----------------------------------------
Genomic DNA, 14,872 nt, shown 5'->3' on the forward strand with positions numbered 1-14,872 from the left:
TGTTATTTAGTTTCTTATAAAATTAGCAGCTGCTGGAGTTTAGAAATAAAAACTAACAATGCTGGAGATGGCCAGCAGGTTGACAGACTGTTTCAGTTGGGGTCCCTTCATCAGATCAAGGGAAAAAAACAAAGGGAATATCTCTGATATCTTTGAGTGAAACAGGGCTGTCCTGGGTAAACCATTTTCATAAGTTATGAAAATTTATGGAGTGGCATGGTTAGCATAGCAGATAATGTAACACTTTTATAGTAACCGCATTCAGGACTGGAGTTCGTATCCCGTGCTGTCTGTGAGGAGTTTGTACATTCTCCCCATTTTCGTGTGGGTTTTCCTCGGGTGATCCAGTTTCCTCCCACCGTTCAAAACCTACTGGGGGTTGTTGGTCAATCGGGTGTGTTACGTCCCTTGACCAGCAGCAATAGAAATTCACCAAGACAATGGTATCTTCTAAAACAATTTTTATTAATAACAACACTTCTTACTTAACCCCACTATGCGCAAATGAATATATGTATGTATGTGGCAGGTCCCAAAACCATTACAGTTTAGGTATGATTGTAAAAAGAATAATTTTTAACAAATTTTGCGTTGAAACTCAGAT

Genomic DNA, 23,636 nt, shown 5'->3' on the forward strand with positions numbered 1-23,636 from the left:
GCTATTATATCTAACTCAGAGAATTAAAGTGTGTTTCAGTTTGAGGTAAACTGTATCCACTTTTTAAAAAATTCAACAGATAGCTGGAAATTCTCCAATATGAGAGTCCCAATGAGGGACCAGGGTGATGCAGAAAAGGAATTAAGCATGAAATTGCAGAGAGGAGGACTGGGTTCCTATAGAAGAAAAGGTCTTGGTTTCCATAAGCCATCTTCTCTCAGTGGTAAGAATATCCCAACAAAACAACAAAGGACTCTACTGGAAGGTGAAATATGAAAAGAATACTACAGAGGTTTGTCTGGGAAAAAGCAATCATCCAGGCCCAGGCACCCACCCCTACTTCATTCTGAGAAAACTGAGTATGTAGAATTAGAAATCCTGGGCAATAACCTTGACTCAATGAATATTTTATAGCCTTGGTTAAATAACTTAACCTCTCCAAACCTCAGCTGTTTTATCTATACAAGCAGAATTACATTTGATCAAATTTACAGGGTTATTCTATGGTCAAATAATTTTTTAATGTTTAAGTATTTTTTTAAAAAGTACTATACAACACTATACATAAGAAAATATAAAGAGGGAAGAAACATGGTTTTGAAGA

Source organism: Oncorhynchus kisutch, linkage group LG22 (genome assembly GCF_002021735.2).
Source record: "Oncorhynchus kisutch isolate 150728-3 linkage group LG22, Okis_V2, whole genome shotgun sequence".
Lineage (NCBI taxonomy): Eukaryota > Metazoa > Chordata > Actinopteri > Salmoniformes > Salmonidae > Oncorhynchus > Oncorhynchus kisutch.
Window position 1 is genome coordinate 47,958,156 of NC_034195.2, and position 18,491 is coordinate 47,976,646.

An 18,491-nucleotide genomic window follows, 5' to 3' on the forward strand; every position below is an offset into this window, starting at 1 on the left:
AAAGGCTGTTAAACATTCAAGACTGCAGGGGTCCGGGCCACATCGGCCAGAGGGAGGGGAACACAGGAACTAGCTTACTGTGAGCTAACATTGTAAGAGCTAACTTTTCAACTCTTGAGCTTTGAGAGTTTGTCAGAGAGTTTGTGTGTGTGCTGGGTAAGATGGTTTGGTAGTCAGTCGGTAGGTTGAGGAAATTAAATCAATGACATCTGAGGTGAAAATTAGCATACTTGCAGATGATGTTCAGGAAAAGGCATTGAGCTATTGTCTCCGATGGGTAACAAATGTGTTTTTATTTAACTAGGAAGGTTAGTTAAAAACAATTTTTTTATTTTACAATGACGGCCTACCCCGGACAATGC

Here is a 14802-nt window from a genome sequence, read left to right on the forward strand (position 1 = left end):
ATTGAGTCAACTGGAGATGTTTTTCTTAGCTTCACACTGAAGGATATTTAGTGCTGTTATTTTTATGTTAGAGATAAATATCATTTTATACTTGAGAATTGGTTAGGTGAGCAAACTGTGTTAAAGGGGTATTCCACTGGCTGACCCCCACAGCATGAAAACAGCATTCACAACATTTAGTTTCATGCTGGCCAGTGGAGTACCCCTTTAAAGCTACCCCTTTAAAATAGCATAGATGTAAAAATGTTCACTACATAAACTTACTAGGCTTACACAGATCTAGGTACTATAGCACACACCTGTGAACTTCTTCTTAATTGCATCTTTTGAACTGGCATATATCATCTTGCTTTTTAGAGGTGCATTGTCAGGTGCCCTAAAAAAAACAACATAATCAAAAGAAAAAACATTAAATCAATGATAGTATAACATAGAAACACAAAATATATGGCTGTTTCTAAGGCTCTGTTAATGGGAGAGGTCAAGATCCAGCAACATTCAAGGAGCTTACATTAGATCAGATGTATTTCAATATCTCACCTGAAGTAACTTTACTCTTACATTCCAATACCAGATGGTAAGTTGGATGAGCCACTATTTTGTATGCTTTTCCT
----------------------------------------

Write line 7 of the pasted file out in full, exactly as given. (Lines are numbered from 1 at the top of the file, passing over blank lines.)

Lineage (NCBI taxonomy): Eukaryota > Metazoa > Chordata > Actinopteri > Salmoniformes > Salmonidae > Oncorhynchus > Oncorhynchus kisutch.